"Not really. Helping them, I mean. I think, in this situation, it would be best to let them come up with their own tests. So they're a hundred per cent sure we've not pulled the wool over their eyes somehow."
   "Does this mean we're going to get shot at some more?" I asked with a sigh.
   "Oh, I'm sure Colin and his pals can be more inventive than that," laughed Frosch.

5b : Technology For Real

butterflyIf they ever bring in an award for the Mad Scientist of the Year, I'm sure that Iktar would be top of the list pretty permanently. I gathered, from observations, that she has a passion for gadgets, which has lain fairly dormant since the last war [I mean World War Two, in case anyone is in any doubt].
   Even so, gadgets were the last thing on my mind when she requested my presence in the Churchill Square house's long first-floor corridor on the Tuesday after Frosch's latest visit. She was having a night off from repossession work and we were planning a visit to my science fiction cinema club later. Iktar, as my guest, was going to catch up on some parts of the Star Wars saga which she had missed.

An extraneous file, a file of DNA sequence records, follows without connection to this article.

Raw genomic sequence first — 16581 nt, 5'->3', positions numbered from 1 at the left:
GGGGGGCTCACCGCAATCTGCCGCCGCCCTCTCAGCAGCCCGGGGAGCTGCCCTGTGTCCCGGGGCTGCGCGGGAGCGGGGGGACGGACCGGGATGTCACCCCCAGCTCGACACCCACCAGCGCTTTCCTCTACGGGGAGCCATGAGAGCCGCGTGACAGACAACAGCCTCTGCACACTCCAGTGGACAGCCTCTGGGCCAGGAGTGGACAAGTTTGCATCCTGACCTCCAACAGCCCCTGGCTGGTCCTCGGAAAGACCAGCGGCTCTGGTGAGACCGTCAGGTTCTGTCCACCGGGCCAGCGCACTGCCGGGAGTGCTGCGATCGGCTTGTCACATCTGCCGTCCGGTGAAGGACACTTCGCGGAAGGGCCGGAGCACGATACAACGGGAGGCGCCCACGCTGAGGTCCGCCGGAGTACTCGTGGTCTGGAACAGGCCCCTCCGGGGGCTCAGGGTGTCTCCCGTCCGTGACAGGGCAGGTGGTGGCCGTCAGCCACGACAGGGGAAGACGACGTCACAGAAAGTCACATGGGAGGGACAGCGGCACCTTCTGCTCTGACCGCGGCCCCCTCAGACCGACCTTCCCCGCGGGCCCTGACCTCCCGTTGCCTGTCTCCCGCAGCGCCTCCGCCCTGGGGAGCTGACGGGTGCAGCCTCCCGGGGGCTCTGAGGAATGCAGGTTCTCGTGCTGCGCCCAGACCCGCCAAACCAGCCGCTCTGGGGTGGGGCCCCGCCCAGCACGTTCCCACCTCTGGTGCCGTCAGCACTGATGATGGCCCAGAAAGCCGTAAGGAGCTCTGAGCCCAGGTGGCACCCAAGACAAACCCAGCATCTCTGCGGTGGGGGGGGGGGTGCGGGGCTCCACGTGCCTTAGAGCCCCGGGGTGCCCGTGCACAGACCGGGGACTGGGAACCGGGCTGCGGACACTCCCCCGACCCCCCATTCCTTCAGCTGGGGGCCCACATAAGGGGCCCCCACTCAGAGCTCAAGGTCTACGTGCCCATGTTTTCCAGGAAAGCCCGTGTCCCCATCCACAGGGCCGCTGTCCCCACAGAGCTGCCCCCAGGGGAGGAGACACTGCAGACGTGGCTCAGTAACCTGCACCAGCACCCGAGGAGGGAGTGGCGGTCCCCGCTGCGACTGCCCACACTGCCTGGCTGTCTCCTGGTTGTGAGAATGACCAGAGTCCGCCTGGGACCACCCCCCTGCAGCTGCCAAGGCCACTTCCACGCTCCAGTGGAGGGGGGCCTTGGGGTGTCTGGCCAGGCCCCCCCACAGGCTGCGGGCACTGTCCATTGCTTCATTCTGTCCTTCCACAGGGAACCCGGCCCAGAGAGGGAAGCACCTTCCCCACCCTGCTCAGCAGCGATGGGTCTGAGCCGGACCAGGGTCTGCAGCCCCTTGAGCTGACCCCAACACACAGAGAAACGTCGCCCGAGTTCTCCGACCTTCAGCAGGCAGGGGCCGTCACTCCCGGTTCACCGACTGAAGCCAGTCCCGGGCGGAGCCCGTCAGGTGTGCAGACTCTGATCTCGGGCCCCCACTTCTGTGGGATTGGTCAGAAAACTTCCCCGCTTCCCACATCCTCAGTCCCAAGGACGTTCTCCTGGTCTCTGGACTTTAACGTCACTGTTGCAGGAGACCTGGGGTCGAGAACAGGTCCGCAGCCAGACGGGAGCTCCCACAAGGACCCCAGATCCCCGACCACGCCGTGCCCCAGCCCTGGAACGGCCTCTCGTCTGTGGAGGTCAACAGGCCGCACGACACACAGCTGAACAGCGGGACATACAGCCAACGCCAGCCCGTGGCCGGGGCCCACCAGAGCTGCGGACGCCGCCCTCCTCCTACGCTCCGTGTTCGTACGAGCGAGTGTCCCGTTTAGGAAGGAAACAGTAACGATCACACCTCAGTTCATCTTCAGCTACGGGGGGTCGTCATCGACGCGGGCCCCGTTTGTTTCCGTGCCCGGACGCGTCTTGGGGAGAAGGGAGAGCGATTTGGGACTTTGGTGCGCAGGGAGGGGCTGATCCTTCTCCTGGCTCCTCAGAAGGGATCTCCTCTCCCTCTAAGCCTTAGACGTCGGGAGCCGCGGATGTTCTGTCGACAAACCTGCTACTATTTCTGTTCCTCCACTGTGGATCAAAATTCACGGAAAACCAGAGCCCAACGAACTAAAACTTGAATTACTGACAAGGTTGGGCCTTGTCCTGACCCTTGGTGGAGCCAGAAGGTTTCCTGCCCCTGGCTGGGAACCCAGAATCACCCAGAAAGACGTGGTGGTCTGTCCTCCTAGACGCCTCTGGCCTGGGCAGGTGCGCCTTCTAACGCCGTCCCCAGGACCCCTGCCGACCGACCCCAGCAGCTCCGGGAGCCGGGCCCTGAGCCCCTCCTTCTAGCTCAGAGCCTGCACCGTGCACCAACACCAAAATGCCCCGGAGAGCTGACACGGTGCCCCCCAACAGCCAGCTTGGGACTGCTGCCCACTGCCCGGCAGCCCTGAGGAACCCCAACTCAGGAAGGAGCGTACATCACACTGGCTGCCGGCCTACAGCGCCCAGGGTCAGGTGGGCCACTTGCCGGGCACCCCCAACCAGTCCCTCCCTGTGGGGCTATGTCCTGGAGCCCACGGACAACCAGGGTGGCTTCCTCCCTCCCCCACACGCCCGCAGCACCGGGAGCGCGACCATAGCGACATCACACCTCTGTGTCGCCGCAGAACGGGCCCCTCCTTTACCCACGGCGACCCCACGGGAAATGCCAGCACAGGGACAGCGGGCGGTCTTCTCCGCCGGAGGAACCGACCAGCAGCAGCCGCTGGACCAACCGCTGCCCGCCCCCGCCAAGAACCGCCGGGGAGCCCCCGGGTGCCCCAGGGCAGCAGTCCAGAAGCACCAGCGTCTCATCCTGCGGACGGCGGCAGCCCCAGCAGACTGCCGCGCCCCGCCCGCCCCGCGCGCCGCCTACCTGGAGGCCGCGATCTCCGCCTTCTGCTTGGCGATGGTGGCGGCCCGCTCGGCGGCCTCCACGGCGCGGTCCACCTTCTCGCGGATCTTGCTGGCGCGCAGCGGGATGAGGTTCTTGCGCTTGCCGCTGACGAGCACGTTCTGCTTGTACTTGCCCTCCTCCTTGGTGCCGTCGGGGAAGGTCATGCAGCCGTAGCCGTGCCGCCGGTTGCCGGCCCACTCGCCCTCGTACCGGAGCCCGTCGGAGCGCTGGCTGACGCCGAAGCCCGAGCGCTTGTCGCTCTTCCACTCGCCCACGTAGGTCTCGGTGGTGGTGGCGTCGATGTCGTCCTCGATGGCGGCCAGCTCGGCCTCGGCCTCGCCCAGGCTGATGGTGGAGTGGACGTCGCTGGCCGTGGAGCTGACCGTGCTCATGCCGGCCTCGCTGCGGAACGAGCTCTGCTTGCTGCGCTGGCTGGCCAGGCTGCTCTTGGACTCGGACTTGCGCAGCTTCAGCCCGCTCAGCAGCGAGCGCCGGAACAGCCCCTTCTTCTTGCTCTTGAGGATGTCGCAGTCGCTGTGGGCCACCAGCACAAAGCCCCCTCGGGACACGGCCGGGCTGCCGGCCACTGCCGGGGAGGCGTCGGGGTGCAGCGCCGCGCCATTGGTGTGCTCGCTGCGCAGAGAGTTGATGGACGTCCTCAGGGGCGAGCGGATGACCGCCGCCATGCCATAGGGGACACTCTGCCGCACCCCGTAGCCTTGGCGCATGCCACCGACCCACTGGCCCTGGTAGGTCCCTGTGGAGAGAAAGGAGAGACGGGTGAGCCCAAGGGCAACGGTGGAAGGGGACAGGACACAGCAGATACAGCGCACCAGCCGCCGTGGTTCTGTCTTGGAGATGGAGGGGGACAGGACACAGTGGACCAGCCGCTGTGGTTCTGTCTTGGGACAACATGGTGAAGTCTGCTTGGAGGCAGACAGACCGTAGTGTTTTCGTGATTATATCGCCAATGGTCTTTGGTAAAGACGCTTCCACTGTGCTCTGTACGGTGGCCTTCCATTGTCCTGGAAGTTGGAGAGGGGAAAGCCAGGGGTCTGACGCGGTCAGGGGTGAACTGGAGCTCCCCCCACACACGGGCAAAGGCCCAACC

"Your mission, if you chose to accept it," she told me with an impish grin when we had travelled from the TV room to the corridor, "is to watch and be amazed."
   We were standing at one end of the corridor, near the stairs. I followed the direction of her gaze to a card table, which was standing about 20 feet away. On it, placed upright, was a long, thin cardboard box, which was a couple of feet tall and six inches wide.